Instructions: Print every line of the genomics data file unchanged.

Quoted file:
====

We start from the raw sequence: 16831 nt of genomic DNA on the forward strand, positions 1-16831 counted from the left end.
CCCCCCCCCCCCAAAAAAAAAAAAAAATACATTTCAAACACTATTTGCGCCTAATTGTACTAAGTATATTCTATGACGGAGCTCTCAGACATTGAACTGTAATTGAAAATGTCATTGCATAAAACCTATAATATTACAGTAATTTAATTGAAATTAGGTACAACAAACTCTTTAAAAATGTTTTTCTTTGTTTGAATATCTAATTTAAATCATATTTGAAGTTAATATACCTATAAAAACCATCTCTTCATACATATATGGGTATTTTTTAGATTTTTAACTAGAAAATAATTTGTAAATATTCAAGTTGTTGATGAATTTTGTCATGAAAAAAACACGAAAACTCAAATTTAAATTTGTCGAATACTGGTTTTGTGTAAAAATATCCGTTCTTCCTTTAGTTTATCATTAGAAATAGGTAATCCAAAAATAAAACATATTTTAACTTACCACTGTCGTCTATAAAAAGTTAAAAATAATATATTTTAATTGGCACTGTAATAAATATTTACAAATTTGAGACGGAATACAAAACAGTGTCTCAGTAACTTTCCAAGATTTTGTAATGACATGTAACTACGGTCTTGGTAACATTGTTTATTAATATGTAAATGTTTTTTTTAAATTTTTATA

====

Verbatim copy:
We start from the raw sequence: 16831 nt of genomic DNA on the forward strand, positions 1-16831 counted from the left end.
CCCCCCCCCCCCAAAAAAAAAAAAAAATACATTTCAAACACTATTTGCGCCTAATTGTACTAAGTATATTCTATGACGGAGCTCTCAGACATTGAACTGTAATTGAAAATGTCATTGCATAAAACCTATAATATTACAGTAATTTAATTGAAATTAGGTACAACAAACTCTTTAAAAATGTTTTTCTTTGTTTGAATATCTAATTTAAATCATATTTGAAGTTAATATACCTATAAAAACCATCTCTTCATACATATATGGGTATTTTTTAGATTTTTAACTAGAAAATAATTTGTAAATATTCAAGTTGTTGATGAATTTTGTCATGAAAAAAACACGAAAACTCAAATTTAAATTTGTCGAATACTGGTTTTGTGTAAAAATATCCGTTCTTCCTTTAGTTTATCATTAGAAATAGGTAATCCAAAAATAAAACATATTTTAACTTACCACTGTCGTCTATAAAAAGTTAAAAATAATATATTTTAATTGGCACTGTAATAAATATTTACAAATTTGAGACGGAATACAAAACAGTGTCTCAGTAACTTTCCAAGATTTTGTAATGACATGTAACTACGGTCTTGGTAACATTGTTTATTAATATGTAAATGTTTTTTTTAAATTTTTATA